Chipper and company need to stay healthy for the Braves to succeed.
Every day this week, Philthy Stuff will be taking a look at each of the teams in the National League East, as they look to unseat the Philadelphia Phillies. Next up, the Atlanta Braves.
For Atlanta Braves fans, the final week -- heck, the final month -- of the 2011 season was one great big nightmare. Despite starting the month of September with an 8.5-game lead in the wild card, they managed to squander it away, thanks to a 9-18 record in their final 27 games, culminating with a 4-3 loss (to the Phillies) on the final game of the season that started with a blown save by Craig Kimbrel, and ended with the Braves missing the postseason.
It was truly a bitter pill to swallow for the Braves, who, not less than a decade earlier, were as good a bet as any to make the postseason. These days, though, their destiny is a bit more muddled. Despite having a nice enough rotation, a great bullpen, and an offense that can get the job done, it's an uphill battle.
The starting rotation, which seems to always be a strength for the Braves, has some question marks. Staff ace Tim Hudson, who posted a 3.22 ERA in 215 innings in 2011, figures to miss the first month of the season, as he continues to recover from off-season back surgery. Behind him is right-hander Jair Jurrjens, young righty Tommy Hanson, who is tooling with a new delivery after dealing with shoulder soreness last season, righty Brandon Beachy and either left-hander Mike Minor, righty Randall Delgado or righty Julio Teheran for the final spot.
It's not the Braves rotation of old, but it is certainly one of the deepest in the National League, and one that gets even deeper when you consider the Braves' bullpen, which consists of shutdown closer Kimbrel (46 saves in 2011 despite blowing it against the Phils in the finale), a pair of strong lefties Jonny Venters and Eric O'Flaherty, as well as young righties Kris Medlen and Cristhian Martinez.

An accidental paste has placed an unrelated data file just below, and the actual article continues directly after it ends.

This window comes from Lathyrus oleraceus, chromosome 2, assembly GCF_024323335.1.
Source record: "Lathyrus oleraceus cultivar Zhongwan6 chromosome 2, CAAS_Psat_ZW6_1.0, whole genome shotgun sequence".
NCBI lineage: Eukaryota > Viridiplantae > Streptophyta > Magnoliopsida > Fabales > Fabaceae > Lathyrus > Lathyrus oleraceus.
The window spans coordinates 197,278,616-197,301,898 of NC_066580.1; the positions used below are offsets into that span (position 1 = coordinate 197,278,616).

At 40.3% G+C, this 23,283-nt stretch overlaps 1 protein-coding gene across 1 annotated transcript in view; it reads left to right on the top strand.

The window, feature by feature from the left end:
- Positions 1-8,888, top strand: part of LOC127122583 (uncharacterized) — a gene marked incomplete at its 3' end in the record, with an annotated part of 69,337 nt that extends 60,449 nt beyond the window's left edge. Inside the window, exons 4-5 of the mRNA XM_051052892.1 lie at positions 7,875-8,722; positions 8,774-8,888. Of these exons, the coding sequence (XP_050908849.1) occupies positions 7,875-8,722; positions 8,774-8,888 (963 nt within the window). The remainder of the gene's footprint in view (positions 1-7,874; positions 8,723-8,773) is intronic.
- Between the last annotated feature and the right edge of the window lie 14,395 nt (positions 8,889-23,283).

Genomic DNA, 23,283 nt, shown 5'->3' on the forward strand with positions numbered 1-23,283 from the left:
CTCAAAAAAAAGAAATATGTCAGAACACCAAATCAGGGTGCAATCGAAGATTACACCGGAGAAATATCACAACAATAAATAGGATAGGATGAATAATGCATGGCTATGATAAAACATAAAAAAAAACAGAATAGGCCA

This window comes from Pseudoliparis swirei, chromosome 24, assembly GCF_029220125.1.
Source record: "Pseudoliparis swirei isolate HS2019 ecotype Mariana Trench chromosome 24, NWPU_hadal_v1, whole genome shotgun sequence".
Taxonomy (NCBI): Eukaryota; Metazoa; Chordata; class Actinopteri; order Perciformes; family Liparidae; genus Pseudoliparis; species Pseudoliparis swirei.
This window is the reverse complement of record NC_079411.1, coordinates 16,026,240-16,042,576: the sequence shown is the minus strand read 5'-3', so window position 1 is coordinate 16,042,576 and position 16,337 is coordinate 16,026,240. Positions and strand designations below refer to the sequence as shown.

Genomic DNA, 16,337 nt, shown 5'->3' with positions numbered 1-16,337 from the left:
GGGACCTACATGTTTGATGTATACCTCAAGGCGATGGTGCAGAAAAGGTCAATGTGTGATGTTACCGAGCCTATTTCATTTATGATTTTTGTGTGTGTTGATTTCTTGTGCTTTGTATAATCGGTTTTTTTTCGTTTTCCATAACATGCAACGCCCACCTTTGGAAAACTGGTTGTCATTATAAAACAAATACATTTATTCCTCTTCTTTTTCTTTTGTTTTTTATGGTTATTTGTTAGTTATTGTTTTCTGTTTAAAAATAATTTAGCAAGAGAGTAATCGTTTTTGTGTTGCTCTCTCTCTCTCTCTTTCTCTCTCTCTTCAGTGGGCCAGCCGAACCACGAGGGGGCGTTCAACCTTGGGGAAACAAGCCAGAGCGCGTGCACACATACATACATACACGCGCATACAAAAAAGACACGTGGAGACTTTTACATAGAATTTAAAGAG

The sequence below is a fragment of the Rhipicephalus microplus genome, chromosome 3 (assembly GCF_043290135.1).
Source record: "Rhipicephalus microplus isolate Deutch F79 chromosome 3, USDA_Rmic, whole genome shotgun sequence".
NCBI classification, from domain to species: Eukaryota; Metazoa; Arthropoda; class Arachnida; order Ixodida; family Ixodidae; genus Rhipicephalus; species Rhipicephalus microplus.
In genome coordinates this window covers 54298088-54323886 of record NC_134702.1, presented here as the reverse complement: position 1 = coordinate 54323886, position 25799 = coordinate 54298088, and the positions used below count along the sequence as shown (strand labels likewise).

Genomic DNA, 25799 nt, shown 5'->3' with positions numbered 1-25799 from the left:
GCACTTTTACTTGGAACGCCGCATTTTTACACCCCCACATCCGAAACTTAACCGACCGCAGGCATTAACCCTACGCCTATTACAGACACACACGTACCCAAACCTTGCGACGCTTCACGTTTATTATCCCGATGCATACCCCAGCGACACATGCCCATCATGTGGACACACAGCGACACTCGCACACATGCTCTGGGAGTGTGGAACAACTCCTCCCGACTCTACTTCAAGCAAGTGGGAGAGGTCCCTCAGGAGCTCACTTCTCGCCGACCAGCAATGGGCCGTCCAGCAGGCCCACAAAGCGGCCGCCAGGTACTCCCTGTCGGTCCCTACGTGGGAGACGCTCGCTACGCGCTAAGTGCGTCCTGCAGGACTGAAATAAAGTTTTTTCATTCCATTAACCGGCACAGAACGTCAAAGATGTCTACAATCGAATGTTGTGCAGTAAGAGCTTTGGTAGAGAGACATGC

The 'pen is definitely a strength of the Braves, and it will be telling to see how the guys at the back end -- specifically Kimbrel and Venters -- respond to being used so heavily last season.
On offense, the Braves will be seeing the last of third baseman Chipper Jones in 2012, as the veteran has announced his retirement following the season. While his career has certainly warranted him a spot in the Hall of Fame, his injury history and inability to stay on the field (he will miss Opening Day due to recent arthroscopic knee surgery) could profoundly affect the Braves' offense this year.
Rounding out the infield is (likely) the young, light-hitting Tyler Pastornicky at shortstop, slugger Dan Uggla and second, and 22-year-old Freddie Freeman at first who looks to improve upon his rookie campaign, where he hit 21 homers and hit with a line of .282/.346/.448. Behind the plate is the always reliable Brian McCann, who will continue to be among the best offensive catchers in the game.
In the outfield, the Braves will be led by the dynamic Jason Heyward in right field, who should rebound from a rough 2011, as well as the speedy Michael Bourn in center, and the solid Martin Prado in left.
All in all, it's a solid offense to go along with a good rotation and a great bullpen. They do have injury concerns among their offense and rotation, but that shouldn't make the Braves any less of a contender in 2012.
My Prediction: On paper, the Braves look very, very good. They can pitch, and they can hit well enough, but Jones' durability is a concern, and they need Heyward to bounce back from a brutal 2011 campaign. They should fare well in the now-strong National League East, but expect the Braves to come in second or third place.